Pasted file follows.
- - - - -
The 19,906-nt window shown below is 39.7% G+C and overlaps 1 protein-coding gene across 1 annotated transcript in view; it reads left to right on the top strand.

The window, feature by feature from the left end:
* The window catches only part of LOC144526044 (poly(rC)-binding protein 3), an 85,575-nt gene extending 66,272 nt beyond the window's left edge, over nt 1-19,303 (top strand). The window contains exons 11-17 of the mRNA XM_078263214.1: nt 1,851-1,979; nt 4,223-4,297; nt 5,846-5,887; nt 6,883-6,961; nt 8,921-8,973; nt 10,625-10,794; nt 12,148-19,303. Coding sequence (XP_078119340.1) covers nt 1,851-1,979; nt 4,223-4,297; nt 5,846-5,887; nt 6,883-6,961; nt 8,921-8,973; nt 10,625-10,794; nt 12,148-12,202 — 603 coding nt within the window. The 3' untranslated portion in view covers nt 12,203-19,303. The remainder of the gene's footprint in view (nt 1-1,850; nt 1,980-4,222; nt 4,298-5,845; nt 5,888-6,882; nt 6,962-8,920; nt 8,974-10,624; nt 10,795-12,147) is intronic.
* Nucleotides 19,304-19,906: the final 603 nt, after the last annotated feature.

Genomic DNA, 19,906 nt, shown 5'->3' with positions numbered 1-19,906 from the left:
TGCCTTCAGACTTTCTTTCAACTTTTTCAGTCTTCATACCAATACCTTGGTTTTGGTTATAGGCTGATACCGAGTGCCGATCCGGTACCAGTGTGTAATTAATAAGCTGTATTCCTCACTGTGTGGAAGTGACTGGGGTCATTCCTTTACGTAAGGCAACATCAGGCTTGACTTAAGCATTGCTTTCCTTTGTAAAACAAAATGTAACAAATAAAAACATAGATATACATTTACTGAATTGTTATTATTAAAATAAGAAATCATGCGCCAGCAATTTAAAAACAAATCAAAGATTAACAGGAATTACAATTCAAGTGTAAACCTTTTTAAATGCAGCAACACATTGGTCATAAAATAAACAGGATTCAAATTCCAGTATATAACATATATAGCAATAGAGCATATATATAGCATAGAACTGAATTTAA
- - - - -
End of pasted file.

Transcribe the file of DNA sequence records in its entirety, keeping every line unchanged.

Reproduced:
The 19,906-nt window shown below is 39.7% G+C and overlaps 1 protein-coding gene across 1 annotated transcript in view; it reads left to right on the top strand.

The window, feature by feature from the left end:
* The window catches only part of LOC144526044 (poly(rC)-binding protein 3), an 85,575-nt gene extending 66,272 nt beyond the window's left edge, over nt 1-19,303 (top strand). The window contains exons 11-17 of the mRNA XM_078263214.1: nt 1,851-1,979; nt 4,223-4,297; nt 5,846-5,887; nt 6,883-6,961; nt 8,921-8,973; nt 10,625-10,794; nt 12,148-19,303. Coding sequence (XP_078119340.1) covers nt 1,851-1,979; nt 4,223-4,297; nt 5,846-5,887; nt 6,883-6,961; nt 8,921-8,973; nt 10,625-10,794; nt 12,148-12,202 — 603 coding nt within the window. The 3' untranslated portion in view covers nt 12,203-19,303. The remainder of the gene's footprint in view (nt 1-1,850; nt 1,980-4,222; nt 4,298-5,845; nt 5,888-6,882; nt 6,962-8,920; nt 8,974-10,624; nt 10,795-12,147) is intronic.
* Nucleotides 19,304-19,906: the final 603 nt, after the last annotated feature.

Genomic DNA, 19,906 nt, shown 5'->3' with positions numbered 1-19,906 from the left:
TGCCTTCAGACTTTCTTTCAACTTTTTCAGTCTTCATACCAATACCTTGGTTTTGGTTATAGGCTGATACCGAGTGCCGATCCGGTACCAGTGTGTAATTAATAAGCTGTATTCCTCACTGTGTGGAAGTGACTGGGGTCATTCCTTTACGTAAGGCAACATCAGGCTTGACTTAAGCATTGCTTTCCTTTGTAAAACAAAATGTAACAAATAAAAACATAGATATACATTTACTGAATTGTTATTATTAAAATAAGAAATCATGCGCCAGCAATTTAAAAACAAATCAAAGATTAACAGGAATTACAATTCAAGTGTAAACCTTTTTAAATGCAGCAACACATTGGTCATAAAATAAACAGGATTCAAATTCCAGTATATAACATATATAGCAATAGAGCATATATATAGCATAGAACTGAATTTAA